By Bruce Wills*
Heading to Wellington’s airport my 70 year old taxi driver was musing about retirement when unexpectedly he hit the brakes, in one of his more commonly occurring ‘senior moments.’
Unfortunately my nose and forehead wore the brunt of his carelessness and before I knew it, there was good stream of blood dipping onto my suit and shirt with a full day ahead of me.
Maybe I should have gone to A&E but I was heading to Taranaki for our province’s Golden Jubilee and the prospect of hospital waiting times and missed flights didn’t thrill me.
With a name that is regularly misspelt as Die Hard’s Bruce Willis, I also felt that I just needed to toughen up a bit, just like my Hollywood near namesake.
So I got to the airport, paid the fare and made a bee line to Air NZ’s Koru lounge to sort the damage out as best I could.
The cut and bruising to my nose and forehead remained for all to see but soap and warm water put paid to most of the blood. A quick coffee gave a little relief to a sore head and a stiffening neck and I still made the flight. After landing in New Plymouth and a lot of funny looks at a rather beaten up Feds President, it was time for some running repairs.
I popped into Unichem Ducks Pharmacy in Inglewood and they were marvellous.
They dispensed some pain killers, a few more tissues for the blood and recommended Thin Lizzy to hide some of the damage.
Never in my days did I think I would wear makeup but the show must go on because I was speaking alongside Energy and Resources Minister, Simon Bridges, Green MP Gareth Hughes and Trade Minister Tim Groser.
The Green’s Gareth Hughes used a verbal concealer since their plan to ditch the world’s most stringent Emissions Trading Scheme for a Carbon Tax wasn’t mentioned.
With Labour scratching the immigration sore ahead of the General Election, the Green’s are seemingly hitting their farming button.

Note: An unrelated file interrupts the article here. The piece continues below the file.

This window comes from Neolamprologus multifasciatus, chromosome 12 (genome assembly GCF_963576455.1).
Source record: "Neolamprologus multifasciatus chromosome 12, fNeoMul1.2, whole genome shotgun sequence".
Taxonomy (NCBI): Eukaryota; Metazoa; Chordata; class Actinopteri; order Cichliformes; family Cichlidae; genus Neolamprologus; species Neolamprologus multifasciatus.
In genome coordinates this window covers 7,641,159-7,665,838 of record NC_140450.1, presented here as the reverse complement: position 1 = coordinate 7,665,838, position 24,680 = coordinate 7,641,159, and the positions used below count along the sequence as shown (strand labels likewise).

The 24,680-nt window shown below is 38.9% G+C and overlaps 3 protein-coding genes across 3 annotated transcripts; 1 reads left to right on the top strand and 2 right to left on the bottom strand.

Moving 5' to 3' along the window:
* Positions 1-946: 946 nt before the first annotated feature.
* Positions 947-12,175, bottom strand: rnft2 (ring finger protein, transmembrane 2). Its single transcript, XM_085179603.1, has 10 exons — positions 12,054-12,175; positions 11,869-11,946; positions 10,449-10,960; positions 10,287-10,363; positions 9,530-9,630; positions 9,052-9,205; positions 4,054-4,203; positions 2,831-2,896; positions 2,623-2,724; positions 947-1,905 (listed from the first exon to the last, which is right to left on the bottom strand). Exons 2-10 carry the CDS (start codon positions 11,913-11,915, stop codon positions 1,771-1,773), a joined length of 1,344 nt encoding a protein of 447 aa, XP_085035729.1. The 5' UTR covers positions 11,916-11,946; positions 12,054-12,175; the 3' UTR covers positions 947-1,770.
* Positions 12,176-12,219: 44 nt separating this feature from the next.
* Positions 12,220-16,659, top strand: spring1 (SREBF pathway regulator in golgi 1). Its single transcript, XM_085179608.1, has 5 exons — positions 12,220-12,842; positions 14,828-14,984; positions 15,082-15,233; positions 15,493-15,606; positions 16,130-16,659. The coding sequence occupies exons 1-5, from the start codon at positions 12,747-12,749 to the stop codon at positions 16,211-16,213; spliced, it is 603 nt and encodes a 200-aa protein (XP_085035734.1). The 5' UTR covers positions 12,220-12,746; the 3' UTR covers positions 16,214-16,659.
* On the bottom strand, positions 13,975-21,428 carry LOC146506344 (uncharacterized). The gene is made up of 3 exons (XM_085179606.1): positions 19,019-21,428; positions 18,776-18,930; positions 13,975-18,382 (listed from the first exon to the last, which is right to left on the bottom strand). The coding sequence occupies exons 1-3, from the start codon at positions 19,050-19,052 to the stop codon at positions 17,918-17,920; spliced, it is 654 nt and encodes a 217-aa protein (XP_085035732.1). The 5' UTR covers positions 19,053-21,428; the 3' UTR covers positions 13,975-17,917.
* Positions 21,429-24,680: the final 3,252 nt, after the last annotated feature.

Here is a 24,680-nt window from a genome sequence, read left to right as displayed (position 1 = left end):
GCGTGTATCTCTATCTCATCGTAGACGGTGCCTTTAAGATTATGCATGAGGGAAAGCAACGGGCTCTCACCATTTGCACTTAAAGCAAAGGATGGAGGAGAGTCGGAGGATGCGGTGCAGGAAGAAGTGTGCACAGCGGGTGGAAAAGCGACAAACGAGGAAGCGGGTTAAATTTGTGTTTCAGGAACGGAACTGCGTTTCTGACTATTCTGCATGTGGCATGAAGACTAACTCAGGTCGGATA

This may reflect the pressure they’re facing from the Mana-Internet hookup.
Stranger bedfellows I have never seen but it is hellishly clever branding.
Just as the word Green provides a cuddly cloak, covering up less than cuddly policies, the Mana-Internet Party is even more left wing but in the smart dress down clothes of a programmer.
All will be fine until Internet Party’s leader and spin doctor are publicly put on the spot with a highly technical question, like the relative merits of Dual stack, 6rd, DS light, 4RD, MAP-T, MAP-E.
That’s when the cynical branding will be revealed for what it is.
Meanwhile, the Green’s rhetoric around agriculture maintains the illusion that agriculture is not in the ETS when we most definitely are.
From fuel to electricity to the famous number eight wire, all farming inputs are covered by the current ETS.
While surrender obligations for farm biological emissions have been deferred, what Victoria University’s Professor Martin Manning told the Science Media Centre should be noted: “Agricultural emissions increased over 2009 – 2012 due to more export of dairy products. However, the longer term trend shows our CO2 emissions are increasing by more than those of methane and nitrous oxide from agriculture ... substantial reductions in CO2 emissions are more important than changes in the other greenhouse gases.”
While biological emissions account for half of our emissions, that “more export” means we send offshore some 90 percent of the food we produce.
There’s no free lunch because any Carbon Tax price would likely find its way into the retail price of milk among other staples.
The targeting of farming also denies the reality that New Zealand agriculture has been cutting emissions in each unit of agricultural output by 1.3 percent each year. We’re also world leaders in agricultural greenhouse gas research. This makes a strange combination the Green’s view of farming as both fall-guy and cash cow.
Penalising our farmers for being the world’s most carbon efficient will not only reduce production and jobs but push production offshore to more carbon heavy farmers.
Now where’s the global or local benefit in that?
While the Green’s say sheep and beef biological emissions will be initially excluded that’s an all-too obvious sweetener. In a Carbon Tax, sheep and beef farmers would still pay what they are paying now under the ETS and making them pay later for biological emissions is as simple as turning the regulatory knob.
Yet the reference to the cost of this economy of drought will stick in the craw of farmers who have been stung by Green Party opposition to rainwater storage.
That includes the sheep and beef sector who are looking to water storage to reduce climate risk and improve business and farming models.
The differential tax treatment for biological emissions they propose may reflect that the Greens are starting to understand our farming system is world-leading in low carbon protein production.
It is a pity they’re not yet ready to admit it.
Bruce Wills is Federated Farmers President